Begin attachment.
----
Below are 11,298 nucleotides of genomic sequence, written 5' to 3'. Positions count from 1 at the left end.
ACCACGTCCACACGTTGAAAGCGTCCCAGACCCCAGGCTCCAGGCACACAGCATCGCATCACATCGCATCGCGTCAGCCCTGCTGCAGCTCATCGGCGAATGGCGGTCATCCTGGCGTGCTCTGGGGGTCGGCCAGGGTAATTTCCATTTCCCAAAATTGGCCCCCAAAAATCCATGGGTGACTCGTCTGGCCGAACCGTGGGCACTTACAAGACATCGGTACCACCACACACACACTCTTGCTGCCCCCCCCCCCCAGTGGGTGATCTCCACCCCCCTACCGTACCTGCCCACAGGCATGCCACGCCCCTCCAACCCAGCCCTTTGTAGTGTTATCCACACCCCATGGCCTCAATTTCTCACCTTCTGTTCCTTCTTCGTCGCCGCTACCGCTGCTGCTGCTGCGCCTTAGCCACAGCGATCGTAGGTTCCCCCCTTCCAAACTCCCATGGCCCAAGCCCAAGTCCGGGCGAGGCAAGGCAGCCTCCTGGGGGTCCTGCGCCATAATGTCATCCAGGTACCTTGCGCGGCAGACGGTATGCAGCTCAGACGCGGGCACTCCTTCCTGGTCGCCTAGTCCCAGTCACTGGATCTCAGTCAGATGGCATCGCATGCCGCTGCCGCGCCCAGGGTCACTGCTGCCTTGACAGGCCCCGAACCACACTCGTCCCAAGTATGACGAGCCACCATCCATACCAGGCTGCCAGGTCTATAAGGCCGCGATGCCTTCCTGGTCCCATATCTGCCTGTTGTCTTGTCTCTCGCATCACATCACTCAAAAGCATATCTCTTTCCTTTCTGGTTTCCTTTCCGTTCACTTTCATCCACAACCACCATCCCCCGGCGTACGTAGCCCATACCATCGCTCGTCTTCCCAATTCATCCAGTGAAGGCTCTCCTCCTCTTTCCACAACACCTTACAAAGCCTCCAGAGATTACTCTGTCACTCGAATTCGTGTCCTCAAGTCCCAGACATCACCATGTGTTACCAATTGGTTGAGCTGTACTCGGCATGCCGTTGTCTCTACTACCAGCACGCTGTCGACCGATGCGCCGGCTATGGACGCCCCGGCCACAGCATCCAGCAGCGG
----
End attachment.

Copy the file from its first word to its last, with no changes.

Below are 11,298 nucleotides of genomic sequence, written 5' to 3'. Positions count from 1 at the left end.
ACCACGTCCACACGTTGAAAGCGTCCCAGACCCCAGGCTCCAGGCACACAGCATCGCATCACATCGCATCGCGTCAGCCCTGCTGCAGCTCATCGGCGAATGGCGGTCATCCTGGCGTGCTCTGGGGGTCGGCCAGGGTAATTTCCATTTCCCAAAATTGGCCCCCAAAAATCCATGGGTGACTCGTCTGGCCGAACCGTGGGCACTTACAAGACATCGGTACCACCACACACACACTCTTGCTGCCCCCCCCCCCCAGTGGGTGATCTCCACCCCCCTACCGTACCTGCCCACAGGCATGCCACGCCCCTCCAACCCAGCCCTTTGTAGTGTTATCCACACCCCATGGCCTCAATTTCTCACCTTCTGTTCCTTCTTCGTCGCCGCTACCGCTGCTGCTGCTGCGCCTTAGCCACAGCGATCGTAGGTTCCCCCCTTCCAAACTCCCATGGCCCAAGCCCAAGTCCGGGCGAGGCAAGGCAGCCTCCTGGGGGTCCTGCGCCATAATGTCATCCAGGTACCTTGCGCGGCAGACGGTATGCAGCTCAGACGCGGGCACTCCTTCCTGGTCGCCTAGTCCCAGTCACTGGATCTCAGTCAGATGGCATCGCATGCCGCTGCCGCGCCCAGGGTCACTGCTGCCTTGACAGGCCCCGAACCACACTCGTCCCAAGTATGACGAGCCACCATCCATACCAGGCTGCCAGGTCTATAAGGCCGCGATGCCTTCCTGGTCCCATATCTGCCTGTTGTCTTGTCTCTCGCATCACATCACTCAAAAGCATATCTCTTTCCTTTCTGGTTTCCTTTCCGTTCACTTTCATCCACAACCACCATCCCCCGGCGTACGTAGCCCATACCATCGCTCGTCTTCCCAATTCATCCAGTGAAGGCTCTCCTCCTCTTTCCACAACACCTTACAAAGCCTCCAGAGATTACTCTGTCACTCGAATTCGTGTCCTCAAGTCCCAGACATCACCATGTGTTACCAATTGGTTGAGCTGTACTCGGCATGCCGTTGTCTCTACTACCAGCACGCTGTCGACCGATGCGCCGGCTATGGACGCCCCGGCCACAGCATCCAGCAGCGG